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  • Author Sophie Charara
  • Published October 8, 2013

Why I Love… Almost Famous

Just as her world was tilting, along came a movie that made it all seem right – Stuff‘s Sophie Charara explains how Almost Famous made her feel almost adult…


Just as her world was tilting, along came a movie that made it all seem right – Stuff‘s Sophie Charara explains how Almost Famous made her feel almost adult…


I’m told it’s best to see a coming-of-age film as you’re coming-of-age so maybe that explains why I’ve loved Almost Famous since I saw it aged 15. Aged 15, I wasn’t cool – I was reading dystopian sci-fi and recording my own radio shows on a karaoke machine.


But neither it seems was Cameron Crowe, writer and director of this semi-autobiographical “love letter back to music”.


In some ways it’s a slight film, following one ‘Almost Famous: 1973′ tour of a fictional, mildly successful rock band Stillwater and a 15-year-old journalist along for the ride. The would-be writer is based on Crowe’s own wonderful, formative experiences on the road with Neil Young, Led Zeppelin and others as he managed to trick and woo Rolling Stone magazine into making him a contributor. As Crowe says, it’s about the time in someone’s life where the world tilts a little bit.


The great thing about William Miller (aka a young Crowe) is that he doesn’t lose his innocent love of music or ever become cool. Not even when he loses his virginity to three groupies. He has bags of heart and wide-eyed charm amid self-centred rock stars shouting “I am a golden god!” from rooftops and groupies – or self-styled ‘Band-Aids’ – galloping around half-naked at The Continental Hyatt House (or Riot House) on LA’s Sunset Strip.


“Rockstars have kidnapped my son”

Anyone who has ever geeked out will love this movie – whether you’ve stay up late reading, playing video games or listening to music with your headphones on. For the characters in Almost Famous, it’s all about the music. Think of pop music in films and you might think of Rocky montages, Shrek or Top Gun. Don’t.


Scorsese was one of the first to pluck a pop song and stick it front and centre to set the tone of a scene – from the Rolling Stones in Mean Streets onwards. David Lynch twists songs like ‘Blue Velvet’ to transcend the originals and Tarantino exploits iconic tunes for his own deviant purposes. Being a film about rock and roll, about being a fan, about trying to be ‘cool’, Crowe could cherry pick his soundtrack to Almost Famous – and it couldn’t have been made without it.


Crowe wrote the original screenplay with the pop music within it: the soothing opening 10 seconds of humming in ‘America’ by Simon & Garfunkel as William’s older sister leaves home to become an air hostess; a few loud, sexy chords of ‘Voodoo Child’ as Stillwater abandon the tour bus for a plane and start ‘selling out’; the band and their entourage belting out Elton John’s ‘Tiny Dancer’, between grins, on the bus after a rock ‘n’ roll domestic over a T-shirt. Pre-Instagram filters, Crowe infuses his own hazy, low-lit memories with such expertly crafted nostalgia that everytime you hear those songs, you think of this film.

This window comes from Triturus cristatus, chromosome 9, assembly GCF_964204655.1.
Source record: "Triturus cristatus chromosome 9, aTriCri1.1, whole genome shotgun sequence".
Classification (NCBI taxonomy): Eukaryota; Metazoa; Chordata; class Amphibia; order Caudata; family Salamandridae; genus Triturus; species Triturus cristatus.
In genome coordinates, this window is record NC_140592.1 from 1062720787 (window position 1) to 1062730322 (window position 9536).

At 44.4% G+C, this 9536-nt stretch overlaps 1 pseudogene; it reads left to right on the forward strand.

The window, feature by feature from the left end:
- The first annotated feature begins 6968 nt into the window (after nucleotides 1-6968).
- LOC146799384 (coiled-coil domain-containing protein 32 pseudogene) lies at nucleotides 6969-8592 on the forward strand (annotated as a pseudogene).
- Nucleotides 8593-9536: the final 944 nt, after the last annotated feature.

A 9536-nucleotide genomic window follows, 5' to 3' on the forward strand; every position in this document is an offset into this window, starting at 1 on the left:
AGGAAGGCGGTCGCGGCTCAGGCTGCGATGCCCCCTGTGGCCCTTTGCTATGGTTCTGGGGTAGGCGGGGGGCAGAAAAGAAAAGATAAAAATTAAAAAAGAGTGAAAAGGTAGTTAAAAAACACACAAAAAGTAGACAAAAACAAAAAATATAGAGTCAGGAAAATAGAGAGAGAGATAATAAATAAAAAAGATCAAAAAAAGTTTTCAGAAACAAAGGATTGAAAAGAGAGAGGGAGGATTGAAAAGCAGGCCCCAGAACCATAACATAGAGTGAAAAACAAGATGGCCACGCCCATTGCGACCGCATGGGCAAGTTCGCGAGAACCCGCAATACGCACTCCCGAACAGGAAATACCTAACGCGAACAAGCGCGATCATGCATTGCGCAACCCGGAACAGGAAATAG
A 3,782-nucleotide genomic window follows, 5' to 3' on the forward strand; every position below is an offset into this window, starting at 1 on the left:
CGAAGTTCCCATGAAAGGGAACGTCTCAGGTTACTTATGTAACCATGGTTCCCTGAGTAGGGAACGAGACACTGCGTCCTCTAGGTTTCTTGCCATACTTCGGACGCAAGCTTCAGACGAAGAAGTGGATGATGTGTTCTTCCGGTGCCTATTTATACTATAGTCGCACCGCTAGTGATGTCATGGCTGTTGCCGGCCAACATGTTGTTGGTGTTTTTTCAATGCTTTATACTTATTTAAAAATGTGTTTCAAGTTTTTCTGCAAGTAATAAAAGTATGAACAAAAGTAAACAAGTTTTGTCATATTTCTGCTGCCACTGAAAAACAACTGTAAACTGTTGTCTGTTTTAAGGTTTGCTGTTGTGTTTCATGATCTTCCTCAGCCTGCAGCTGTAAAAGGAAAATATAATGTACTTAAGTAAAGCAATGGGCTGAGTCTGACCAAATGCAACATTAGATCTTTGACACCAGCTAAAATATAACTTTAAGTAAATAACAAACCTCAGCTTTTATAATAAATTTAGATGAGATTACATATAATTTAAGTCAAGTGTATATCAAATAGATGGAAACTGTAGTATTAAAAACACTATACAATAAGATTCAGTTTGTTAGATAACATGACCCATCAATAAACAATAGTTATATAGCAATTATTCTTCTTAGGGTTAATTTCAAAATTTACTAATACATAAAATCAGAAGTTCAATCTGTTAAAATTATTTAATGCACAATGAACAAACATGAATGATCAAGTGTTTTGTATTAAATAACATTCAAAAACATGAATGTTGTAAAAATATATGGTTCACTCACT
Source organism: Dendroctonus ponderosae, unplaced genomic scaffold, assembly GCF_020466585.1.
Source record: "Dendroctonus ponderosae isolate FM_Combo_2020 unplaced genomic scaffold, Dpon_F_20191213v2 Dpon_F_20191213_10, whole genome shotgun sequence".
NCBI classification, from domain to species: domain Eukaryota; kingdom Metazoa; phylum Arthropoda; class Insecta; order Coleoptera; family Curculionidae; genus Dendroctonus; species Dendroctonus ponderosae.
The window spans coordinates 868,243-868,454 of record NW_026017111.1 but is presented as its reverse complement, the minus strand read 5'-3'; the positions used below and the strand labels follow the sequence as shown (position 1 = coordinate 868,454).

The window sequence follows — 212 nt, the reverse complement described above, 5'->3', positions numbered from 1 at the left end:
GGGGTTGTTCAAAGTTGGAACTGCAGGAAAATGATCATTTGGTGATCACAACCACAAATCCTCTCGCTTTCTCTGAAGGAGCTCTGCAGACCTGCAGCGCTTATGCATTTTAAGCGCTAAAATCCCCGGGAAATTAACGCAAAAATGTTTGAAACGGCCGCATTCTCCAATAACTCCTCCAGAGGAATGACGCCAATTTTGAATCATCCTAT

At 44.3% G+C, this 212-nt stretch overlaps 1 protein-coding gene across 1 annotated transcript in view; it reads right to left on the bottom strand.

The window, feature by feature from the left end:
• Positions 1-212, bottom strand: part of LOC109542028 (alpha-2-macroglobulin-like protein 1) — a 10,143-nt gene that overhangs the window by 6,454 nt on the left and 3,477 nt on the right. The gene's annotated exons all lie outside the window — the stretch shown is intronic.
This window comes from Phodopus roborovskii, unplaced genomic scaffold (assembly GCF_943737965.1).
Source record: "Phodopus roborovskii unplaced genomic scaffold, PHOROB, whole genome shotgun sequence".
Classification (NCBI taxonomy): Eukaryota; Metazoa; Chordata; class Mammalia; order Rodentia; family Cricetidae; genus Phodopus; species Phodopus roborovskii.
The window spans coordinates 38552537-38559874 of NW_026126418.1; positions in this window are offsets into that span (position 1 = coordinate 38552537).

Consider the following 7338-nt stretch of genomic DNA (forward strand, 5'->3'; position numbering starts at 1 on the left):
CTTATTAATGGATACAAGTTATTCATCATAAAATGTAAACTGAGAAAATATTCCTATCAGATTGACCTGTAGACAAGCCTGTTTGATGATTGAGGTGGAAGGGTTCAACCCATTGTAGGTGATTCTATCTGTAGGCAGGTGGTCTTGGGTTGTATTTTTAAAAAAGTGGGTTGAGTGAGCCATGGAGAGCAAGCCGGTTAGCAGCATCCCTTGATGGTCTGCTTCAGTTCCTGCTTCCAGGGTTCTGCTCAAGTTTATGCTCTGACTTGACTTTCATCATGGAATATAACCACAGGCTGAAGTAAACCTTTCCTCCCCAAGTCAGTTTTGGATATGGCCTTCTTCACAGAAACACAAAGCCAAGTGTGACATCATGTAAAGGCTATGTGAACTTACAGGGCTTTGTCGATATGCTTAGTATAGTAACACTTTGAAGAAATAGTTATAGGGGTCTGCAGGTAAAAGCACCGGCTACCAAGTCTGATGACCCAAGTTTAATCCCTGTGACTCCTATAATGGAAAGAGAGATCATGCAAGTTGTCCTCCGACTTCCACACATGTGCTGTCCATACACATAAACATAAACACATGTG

The picture quality of The Bootleg Cut Blu-ray release has actually been criticised but it’s preferable to SD and really it’s all about the sound. Whether it’s Stillwater’s live concerts or chief Band-Aid Penny Lane’s conspiratorial hushed tones, Almost Famous is best watched with a cracking 5.1 system and the curtains drawn.


“I’m always home”

And yet Almost Famous is much more than a two hour music video. It’s a story about spontaneity (crashing through gates in a tour bus, trading groupies at poker, promising to run away to Morocco) at a time when everyone thinks their adventures won’t catch up with them.


Part of that freedom comes thanks to the retro tech of 1973. William’s mum relies on hotel concierges to relay ‘Don’t take drugs!’ messages. He carries a gargantuan dictaphone around in a rucksack and by the time he’s ready, the band members lose interest in interviews. Polaroids, typewriters, fax machines that take 18 minutes a page, there’s also the scene that starts it all: a Decca record of The Who’s ‘Tommy’ spinning with close-ups of the player’s needle and a handbag stuffed with records.


You’d expect superb, grounding performances from Frances McDormand as William’s mother and Philip Seymour Hoffman as a grizzly rock journo and mentor Lester Bangs. But a young Kate Hudson puts in an Oscar-nominated performance as Penny Lane too – she plays it self-assured but delicate and hasn’t got anywhere close since.


Still, it’s all about William who is pretending without becoming a pretender. As he says goodbye to the first girl he’s fallen in love with at the airport, he runs, jumps, bounds and waves as her plane takes off. Being crazy about something doesn’t look cool whether it’s girls or guitars.


In one of the final scenes, William tells rock mag editor Lester that he’s glad he was home when he calls late at night, stuck on his Rolling Stone cover story. Lester replies “I’m always home. I’m uncool.”



Sophie Charara is reviewer for Stuff magazine


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